For the first time, Sweden is introducing relatively tight Covid-19 restrictions out of growing fears that the country’s pandemic limitation strategy may have failed.
Compared to other countries, Sweden imposed virtually no restrictions on its population hoping for herd immunity to develop. Officials had hoped their approach would do the trick without a national lockdown.
However, as the second wave of the pandemic grips most of Europe, the country is experiencing a surge in infections and hospital admissions.
Sweden is now reporting 166,707 cases and 6,082 deaths since the start of the pandemic.
Former Swedish Chief Medical Officer Annika Linde told The Telegraph: “Wishful thinking has been guiding Swedish decisions too much. The authorities have been slow all the time. Instead of being proactive, they’ve run after the virus, and the virus has been able to spread too much before they take action.”
Prime Minister Stefan Lofven warned about the gravity of the situation, saying, “We are facing a situation that could turn black as night.”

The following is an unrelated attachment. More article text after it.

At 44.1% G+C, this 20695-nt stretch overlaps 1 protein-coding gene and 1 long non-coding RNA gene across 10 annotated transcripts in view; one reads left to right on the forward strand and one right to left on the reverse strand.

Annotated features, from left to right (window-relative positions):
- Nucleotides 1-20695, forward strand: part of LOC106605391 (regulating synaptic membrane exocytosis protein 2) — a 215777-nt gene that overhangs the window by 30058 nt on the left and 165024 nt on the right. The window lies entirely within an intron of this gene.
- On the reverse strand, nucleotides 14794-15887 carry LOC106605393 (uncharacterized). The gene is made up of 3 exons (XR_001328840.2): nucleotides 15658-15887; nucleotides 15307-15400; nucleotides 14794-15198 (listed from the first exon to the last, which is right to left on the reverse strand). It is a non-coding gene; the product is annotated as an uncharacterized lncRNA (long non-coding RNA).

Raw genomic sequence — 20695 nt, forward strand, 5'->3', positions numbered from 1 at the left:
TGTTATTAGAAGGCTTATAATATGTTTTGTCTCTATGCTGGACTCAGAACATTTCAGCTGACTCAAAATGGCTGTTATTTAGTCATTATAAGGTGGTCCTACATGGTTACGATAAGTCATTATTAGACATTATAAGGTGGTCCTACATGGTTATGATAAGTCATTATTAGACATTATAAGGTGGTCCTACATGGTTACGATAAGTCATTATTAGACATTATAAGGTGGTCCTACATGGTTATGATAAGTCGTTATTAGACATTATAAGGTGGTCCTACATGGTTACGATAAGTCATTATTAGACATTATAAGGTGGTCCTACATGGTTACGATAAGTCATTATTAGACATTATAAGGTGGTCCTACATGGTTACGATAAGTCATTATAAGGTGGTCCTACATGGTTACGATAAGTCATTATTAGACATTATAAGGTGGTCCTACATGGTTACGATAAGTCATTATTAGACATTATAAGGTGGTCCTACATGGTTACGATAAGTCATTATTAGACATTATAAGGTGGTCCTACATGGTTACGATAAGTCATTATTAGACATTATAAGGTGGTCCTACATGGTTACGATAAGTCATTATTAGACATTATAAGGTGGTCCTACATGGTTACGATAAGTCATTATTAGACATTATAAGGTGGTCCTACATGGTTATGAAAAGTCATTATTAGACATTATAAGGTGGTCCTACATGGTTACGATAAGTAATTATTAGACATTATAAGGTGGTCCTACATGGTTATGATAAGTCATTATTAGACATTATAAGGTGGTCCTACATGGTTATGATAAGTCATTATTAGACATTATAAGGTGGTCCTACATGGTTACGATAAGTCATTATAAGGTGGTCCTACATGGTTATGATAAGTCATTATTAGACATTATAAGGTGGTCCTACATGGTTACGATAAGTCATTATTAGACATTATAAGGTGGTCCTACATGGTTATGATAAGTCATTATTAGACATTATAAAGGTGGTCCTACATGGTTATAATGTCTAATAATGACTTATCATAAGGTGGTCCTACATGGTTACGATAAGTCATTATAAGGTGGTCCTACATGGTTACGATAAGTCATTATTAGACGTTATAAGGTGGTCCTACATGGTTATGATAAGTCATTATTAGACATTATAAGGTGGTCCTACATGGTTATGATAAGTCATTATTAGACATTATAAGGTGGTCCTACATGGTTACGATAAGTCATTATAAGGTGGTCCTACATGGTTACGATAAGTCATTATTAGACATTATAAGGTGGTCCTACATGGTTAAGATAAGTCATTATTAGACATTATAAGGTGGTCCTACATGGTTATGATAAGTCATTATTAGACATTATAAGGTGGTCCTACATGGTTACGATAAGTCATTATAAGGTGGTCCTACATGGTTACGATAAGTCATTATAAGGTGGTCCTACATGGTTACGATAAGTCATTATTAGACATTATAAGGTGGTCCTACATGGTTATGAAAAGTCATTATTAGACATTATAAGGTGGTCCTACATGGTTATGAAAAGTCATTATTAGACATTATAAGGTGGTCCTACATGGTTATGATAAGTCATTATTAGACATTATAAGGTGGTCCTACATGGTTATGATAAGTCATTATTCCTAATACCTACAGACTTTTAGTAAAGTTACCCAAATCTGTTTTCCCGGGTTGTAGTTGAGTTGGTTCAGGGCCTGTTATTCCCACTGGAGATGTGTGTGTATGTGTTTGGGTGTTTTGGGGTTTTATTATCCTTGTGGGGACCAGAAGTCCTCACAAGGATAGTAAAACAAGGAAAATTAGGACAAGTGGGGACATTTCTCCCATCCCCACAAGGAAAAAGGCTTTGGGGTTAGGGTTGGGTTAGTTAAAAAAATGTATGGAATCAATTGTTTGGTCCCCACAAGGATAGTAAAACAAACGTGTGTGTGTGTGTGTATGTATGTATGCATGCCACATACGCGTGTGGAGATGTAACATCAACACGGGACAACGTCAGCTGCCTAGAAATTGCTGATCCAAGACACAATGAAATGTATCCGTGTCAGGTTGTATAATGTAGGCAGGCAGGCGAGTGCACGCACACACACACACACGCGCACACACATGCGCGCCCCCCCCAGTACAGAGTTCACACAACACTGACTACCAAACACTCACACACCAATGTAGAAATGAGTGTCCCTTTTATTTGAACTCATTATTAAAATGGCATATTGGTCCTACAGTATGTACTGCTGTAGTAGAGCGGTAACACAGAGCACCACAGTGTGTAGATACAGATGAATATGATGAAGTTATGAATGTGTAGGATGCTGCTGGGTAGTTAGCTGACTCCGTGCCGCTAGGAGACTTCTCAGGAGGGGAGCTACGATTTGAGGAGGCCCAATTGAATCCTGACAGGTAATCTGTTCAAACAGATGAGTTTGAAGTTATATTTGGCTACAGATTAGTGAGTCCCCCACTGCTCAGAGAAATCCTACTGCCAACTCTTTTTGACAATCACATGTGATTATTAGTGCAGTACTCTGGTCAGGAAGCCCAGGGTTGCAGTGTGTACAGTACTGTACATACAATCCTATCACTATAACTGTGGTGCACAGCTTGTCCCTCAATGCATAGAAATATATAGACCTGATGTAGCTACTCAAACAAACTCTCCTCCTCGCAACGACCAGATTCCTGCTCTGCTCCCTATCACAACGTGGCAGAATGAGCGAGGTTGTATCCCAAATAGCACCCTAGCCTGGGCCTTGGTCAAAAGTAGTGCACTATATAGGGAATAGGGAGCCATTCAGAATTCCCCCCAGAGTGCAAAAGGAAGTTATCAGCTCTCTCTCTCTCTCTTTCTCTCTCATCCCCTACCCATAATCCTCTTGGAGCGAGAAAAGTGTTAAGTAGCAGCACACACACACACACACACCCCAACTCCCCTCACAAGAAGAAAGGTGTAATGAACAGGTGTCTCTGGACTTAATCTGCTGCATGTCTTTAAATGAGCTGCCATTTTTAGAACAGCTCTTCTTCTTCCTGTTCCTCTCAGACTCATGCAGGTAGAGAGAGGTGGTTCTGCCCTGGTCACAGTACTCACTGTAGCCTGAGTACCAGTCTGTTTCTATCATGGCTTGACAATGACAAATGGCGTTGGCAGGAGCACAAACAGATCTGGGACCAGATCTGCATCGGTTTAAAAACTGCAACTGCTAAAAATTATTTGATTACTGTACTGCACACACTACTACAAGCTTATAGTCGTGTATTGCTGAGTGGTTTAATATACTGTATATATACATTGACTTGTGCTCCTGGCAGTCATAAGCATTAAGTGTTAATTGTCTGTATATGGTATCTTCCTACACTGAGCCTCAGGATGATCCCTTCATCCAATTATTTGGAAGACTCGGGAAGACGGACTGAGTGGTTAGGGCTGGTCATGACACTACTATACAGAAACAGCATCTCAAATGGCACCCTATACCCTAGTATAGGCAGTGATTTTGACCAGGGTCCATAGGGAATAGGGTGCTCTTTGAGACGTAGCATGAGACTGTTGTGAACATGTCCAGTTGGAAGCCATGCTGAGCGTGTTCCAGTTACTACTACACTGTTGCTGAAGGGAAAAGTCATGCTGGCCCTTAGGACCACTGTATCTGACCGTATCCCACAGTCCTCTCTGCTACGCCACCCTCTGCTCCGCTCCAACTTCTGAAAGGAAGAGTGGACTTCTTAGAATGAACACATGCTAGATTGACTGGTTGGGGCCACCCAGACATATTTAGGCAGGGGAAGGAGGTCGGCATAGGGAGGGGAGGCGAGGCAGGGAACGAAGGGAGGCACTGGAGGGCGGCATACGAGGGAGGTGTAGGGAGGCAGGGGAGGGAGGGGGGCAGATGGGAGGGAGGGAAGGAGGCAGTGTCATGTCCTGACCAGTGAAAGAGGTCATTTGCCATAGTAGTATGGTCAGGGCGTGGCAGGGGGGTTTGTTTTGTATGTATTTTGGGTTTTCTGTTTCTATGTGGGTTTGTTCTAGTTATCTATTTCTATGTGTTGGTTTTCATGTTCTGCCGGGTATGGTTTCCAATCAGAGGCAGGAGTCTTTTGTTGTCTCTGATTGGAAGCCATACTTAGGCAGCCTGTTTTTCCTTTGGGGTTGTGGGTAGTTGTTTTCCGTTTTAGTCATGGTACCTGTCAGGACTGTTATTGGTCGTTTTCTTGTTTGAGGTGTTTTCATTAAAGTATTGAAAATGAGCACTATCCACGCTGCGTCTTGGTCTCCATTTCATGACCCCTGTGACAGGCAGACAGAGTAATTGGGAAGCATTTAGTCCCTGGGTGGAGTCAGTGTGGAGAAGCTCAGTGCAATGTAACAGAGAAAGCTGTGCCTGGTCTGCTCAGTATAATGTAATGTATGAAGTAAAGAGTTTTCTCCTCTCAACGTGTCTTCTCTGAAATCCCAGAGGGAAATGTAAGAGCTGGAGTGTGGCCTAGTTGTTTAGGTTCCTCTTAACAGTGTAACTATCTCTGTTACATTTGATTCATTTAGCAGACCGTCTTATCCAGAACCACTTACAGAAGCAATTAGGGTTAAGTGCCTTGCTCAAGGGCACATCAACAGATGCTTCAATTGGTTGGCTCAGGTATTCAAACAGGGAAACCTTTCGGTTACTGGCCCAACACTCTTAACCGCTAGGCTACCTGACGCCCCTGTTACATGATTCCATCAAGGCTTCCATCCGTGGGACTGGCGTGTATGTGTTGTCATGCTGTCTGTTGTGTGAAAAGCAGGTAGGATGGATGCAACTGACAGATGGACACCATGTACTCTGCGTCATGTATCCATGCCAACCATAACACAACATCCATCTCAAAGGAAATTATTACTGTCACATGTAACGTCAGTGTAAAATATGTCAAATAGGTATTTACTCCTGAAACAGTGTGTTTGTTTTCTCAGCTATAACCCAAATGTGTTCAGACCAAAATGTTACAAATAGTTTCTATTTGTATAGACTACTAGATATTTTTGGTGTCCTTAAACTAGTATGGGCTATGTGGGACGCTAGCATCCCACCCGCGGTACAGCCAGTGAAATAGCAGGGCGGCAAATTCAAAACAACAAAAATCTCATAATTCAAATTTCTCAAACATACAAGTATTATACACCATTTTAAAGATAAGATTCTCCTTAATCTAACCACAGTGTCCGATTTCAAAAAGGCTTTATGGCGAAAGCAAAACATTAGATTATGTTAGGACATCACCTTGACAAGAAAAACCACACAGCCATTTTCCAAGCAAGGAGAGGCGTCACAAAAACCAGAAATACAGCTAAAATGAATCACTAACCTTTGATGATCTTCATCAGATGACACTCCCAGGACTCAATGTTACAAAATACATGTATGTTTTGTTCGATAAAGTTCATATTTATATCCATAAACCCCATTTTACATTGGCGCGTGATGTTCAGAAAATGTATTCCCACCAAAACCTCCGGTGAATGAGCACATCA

From Monday, 17 of the county’s 21 regions have been put under stricter measures by the Public Health Agency, as intensive care admissions doubled in just days.
A nationwide ban on alcohol after 10pm in restaurants, bars and nightclubs is among the new measures, as is a ban on people visiting their loved ones in elderly care homes.
However, for now, authorities are not considering recommending Swedes wear face masks, according to Euronews reporter Per Bergfors Nyberg.
He says Swedish health officials believe making masks mandatory will give people a “false sense of security” and could make matters worse.